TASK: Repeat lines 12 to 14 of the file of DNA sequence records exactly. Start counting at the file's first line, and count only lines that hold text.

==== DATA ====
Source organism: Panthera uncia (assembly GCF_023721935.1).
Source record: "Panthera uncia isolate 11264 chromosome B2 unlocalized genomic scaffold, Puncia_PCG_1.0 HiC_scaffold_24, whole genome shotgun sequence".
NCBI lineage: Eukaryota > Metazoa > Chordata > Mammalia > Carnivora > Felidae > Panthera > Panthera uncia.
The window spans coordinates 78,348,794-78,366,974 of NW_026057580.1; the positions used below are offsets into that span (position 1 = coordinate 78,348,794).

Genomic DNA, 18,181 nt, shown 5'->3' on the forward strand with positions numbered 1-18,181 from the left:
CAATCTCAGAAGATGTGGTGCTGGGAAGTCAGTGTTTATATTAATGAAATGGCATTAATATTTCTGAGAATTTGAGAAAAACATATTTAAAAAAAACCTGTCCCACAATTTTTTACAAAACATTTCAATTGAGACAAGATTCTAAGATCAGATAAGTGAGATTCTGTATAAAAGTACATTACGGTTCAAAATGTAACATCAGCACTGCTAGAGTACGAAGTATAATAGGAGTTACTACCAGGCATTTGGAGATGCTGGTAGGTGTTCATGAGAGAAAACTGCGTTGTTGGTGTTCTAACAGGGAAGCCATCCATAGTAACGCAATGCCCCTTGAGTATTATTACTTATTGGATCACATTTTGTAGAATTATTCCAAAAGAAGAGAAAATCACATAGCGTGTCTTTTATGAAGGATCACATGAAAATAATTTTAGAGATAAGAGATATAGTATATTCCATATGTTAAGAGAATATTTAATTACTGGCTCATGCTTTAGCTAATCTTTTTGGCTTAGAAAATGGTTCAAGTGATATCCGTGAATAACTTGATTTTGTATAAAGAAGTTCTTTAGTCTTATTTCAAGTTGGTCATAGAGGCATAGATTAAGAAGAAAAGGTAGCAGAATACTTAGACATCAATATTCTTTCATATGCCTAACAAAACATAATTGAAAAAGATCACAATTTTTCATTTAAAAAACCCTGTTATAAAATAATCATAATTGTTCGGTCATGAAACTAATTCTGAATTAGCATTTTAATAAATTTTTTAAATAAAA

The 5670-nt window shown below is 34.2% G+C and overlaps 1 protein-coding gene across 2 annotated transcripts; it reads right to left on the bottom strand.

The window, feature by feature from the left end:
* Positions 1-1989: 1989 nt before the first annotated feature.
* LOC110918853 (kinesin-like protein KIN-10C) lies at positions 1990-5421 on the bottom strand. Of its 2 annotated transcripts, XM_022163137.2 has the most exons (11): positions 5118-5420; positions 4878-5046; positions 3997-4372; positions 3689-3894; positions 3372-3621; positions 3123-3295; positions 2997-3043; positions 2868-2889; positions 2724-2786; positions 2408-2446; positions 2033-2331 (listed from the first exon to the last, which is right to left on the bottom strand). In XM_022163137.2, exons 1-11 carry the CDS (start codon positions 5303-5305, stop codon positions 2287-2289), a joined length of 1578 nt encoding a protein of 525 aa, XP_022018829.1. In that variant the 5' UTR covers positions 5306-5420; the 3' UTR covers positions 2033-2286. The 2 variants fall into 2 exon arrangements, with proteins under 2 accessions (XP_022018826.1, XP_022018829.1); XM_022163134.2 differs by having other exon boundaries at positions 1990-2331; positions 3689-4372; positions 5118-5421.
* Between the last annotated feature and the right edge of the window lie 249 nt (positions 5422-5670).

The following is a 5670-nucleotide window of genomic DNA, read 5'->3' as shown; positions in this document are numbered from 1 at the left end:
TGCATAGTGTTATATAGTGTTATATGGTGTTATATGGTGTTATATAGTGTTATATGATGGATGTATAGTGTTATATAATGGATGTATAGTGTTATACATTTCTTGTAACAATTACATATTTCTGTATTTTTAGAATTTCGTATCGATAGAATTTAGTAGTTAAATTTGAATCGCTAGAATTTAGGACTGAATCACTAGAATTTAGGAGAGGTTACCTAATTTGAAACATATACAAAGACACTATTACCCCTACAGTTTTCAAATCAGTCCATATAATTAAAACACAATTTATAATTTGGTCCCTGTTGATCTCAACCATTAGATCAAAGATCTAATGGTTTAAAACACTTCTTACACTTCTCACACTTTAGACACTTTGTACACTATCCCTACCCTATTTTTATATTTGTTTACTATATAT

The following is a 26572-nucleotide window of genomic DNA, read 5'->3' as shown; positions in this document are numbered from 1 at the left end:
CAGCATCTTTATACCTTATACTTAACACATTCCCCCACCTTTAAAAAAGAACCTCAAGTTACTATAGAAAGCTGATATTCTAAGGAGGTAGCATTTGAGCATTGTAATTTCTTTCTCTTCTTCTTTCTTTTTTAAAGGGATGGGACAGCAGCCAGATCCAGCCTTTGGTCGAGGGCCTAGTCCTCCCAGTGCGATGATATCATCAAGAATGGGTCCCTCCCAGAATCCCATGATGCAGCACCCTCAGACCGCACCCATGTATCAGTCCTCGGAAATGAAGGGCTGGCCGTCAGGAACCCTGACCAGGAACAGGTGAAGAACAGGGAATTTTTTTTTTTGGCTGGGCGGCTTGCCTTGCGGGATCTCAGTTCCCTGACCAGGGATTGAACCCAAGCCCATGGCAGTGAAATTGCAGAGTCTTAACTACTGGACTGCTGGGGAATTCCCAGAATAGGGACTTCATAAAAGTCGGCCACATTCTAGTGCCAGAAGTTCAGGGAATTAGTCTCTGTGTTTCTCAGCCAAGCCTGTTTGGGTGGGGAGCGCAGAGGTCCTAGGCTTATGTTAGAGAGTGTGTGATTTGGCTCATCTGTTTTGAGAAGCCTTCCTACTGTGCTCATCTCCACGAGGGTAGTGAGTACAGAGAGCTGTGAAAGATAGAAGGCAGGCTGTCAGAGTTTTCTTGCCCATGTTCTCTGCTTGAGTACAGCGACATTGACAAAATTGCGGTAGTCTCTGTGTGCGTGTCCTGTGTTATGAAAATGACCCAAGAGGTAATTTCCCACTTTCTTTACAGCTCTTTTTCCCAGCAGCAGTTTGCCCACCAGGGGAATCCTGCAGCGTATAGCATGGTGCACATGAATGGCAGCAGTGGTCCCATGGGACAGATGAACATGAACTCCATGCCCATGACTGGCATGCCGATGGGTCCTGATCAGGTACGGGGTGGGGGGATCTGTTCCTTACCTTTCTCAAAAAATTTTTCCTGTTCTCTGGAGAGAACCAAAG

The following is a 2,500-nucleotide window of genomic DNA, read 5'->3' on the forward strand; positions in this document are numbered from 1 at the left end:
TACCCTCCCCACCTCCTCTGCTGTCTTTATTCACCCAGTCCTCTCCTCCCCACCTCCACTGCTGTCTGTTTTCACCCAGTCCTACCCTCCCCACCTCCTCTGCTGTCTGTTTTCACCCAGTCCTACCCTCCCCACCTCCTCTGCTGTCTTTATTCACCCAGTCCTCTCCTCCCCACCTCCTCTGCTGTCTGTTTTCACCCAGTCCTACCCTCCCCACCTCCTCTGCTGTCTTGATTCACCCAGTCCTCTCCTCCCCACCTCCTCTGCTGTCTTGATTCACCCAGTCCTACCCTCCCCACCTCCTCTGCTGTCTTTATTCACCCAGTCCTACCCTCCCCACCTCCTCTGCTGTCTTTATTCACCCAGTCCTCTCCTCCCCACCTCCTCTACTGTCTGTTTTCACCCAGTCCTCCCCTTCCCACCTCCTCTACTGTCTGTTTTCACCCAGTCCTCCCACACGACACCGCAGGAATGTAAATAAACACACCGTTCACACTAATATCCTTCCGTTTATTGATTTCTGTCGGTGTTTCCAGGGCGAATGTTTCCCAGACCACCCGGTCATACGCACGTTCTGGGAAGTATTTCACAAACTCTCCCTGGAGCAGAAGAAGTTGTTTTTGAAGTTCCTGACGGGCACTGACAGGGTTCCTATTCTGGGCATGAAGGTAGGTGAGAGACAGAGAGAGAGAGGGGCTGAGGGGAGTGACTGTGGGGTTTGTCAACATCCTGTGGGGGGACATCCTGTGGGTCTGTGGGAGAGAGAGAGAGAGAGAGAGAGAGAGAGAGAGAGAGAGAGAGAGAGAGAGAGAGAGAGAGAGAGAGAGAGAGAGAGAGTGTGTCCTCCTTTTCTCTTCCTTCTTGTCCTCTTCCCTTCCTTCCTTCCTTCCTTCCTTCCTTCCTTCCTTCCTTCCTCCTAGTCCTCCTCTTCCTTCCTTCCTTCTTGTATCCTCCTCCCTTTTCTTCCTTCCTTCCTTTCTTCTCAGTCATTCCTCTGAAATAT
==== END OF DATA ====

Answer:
The following is a 5670-nucleotide window of genomic DNA, read 5'->3' as shown; positions in this document are numbered from 1 at the left end:
TGCATAGTGTTATATAGTGTTATATGGTGTTATATGGTGTTATATAGTGTTATATGATGGATGTATAGTGTTATATAATGGATGTATAGTGTTATACATTTCTTGTAACAATTACATATTTCTGTATTTTTAGAATTTCGTATCGATAGAATTTAGTAGTTAAATTTGAATCGCTAGAATTTAGGACTGAATCACTAGAATTTAGGAGAGGTTACCTAATTTGAAACATATACAAAGACACTATTACCCCTACAGTTTTCAAATCAGTCCATATAATTAAAACACAATTTATAATTTGGTCCCTGTTGATCTCAACCATTAGATCAAAGATCTAATGGTTTAAAACACTTCTTACACTTCTCACACTTTAGACACTTTGTACACTATCCCTACCCTATTTTTATATTTGTTTACTATATAT

The following is a 26572-nucleotide window of genomic DNA, read 5'->3' as shown; positions in this document are numbered from 1 at the left end: